4. Pretty sure I will die from eating McDonald's for lunch 3 days running. Bad bad bad.
25 September 2007
4. Pretty sure I will die from eating McDonald's for lunch 3 days running. Bad bad bad.
Posted by Kathy at 11:54 AM
22 September 2007
I finished my Bartholomew's Tantalizing Sock from Cat Bordhi's new book. It's made out of Socks That Rock in the Ms LaRock colorway. I think this might be the best fitting sock that I've ever made for myself. I also think that my neighbors may be calling in the gents in white coats after watching me wandering around in the back yard trying to find a good place to lie down, put my foot up in the air and take pictures of it. This may be one of those things the muggles just don't get.
I must tell you though, in the spirit of truthfulness, that there is very little chance that Bart's partner will see the light of day anytime soon. You see, yesterday I was sitting innocently in my living room, working on Bart's toe (which is the only change I made. It's got my favorite tapering toe rather than the star toe called for in the pattern) when the mail came. We got some bills, some catalogs, some credit card offers, and... what's this? A big envelope from Interlacements. **heart starts beating faster** I know what this is. This is my first care package from the Interactive Sock Gang. I wasn't even tempted to not open it. Bart's buddy will have to wait. Inside was a bundle of wool and the pattern. This is a pretty good reflection of the colors, excepting the part that looks blue is actually much more purple. This morning I got out the swift and winder and discovered that the wonderful Judy Ditmore even thought ahead for us and sent 2 small skeins rather than one big one. After winding I now have two lovely little balls of heaven waiting for me to cast on. The pattern is for toe up socks, which I have never done before, so this will be a good opportunity to learn some new stuff.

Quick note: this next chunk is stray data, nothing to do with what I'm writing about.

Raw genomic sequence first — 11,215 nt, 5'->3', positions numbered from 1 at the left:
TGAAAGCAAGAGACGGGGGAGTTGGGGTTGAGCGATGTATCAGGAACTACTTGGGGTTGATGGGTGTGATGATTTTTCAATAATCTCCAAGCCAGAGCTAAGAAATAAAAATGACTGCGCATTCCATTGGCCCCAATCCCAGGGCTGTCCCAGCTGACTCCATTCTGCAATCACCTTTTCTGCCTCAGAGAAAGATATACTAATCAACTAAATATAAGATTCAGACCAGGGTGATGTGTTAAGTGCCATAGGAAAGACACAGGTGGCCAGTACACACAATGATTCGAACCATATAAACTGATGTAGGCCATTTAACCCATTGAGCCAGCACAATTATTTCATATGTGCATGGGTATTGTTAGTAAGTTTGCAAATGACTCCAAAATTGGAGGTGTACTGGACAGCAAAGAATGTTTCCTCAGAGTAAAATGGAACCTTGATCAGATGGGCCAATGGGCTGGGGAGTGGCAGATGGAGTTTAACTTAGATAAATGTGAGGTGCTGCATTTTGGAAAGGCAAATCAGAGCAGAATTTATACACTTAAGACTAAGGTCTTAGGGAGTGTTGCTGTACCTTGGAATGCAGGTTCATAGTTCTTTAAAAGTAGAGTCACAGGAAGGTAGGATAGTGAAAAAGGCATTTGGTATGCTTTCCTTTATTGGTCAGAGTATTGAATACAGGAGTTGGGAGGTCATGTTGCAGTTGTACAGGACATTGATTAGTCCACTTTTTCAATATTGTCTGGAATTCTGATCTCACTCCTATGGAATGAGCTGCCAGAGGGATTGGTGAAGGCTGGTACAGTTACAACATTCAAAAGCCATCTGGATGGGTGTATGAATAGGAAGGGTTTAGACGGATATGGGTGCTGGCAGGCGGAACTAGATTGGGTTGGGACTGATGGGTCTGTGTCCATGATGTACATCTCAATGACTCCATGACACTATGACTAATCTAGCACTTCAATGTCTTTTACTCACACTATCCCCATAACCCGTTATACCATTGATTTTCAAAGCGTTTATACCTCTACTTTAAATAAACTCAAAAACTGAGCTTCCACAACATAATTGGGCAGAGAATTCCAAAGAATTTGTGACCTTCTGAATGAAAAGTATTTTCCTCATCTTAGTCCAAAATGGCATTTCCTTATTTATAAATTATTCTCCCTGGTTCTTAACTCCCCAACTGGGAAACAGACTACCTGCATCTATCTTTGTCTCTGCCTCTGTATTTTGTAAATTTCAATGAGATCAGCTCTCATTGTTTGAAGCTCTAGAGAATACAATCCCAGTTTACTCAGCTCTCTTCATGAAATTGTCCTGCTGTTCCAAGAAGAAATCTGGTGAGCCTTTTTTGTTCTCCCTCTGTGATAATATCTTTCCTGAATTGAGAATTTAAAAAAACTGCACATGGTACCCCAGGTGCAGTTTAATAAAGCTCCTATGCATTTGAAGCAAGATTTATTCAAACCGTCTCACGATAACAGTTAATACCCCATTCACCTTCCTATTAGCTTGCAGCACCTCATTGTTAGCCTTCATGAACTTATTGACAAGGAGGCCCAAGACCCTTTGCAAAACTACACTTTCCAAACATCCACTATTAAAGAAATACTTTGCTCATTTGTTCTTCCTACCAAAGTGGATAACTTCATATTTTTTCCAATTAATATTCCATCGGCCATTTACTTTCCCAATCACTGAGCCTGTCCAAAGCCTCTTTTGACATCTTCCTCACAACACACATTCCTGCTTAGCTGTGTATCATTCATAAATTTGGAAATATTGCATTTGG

One final note regarding the health camp I was bragging up last week. If you are interested in taking up roofing as an exercise regimen you will have to find your own workout area. The gym I was using closed roofing operations on Monday morning. As far as I know the only casualties were a few pairs of gloves and one shirt. No one fell, was punctured, or received any hammer wounds above and beyond the routine blisters and banged up thumbs.
Posted by Kathy at 11:03 AM
18 September 2007
It's amazing how quickly a person's life can go from 0 apd to 90 apd (that's activities per day for those who aren't up on my newly created acronyms.) Sure I was busy during the summer, what with people breaking arms, traveling, wanting me to play with them during every waking hour, but I didn't feel like I was on a 1200cc motorcycle hurtling towards a cliff at top speed. There are deadlines rushing towards me, there are things to prepare for that are completely neglected, there are people who live in my house that I haven't seen in days.
The upshot of all this is that I have no new knitting news. I have finished weaving in ends, but I'm waiting till the zipper's in to take the Ta Da photos. My sock is feeling very neglected and the donate pile is wondering why I haven't fed him lately. I'm going back into the photo archives to pull out pretty things for you to look at because I've accomplished nothing in the last week. This is Daughter winding her yarn shortly after Stitches: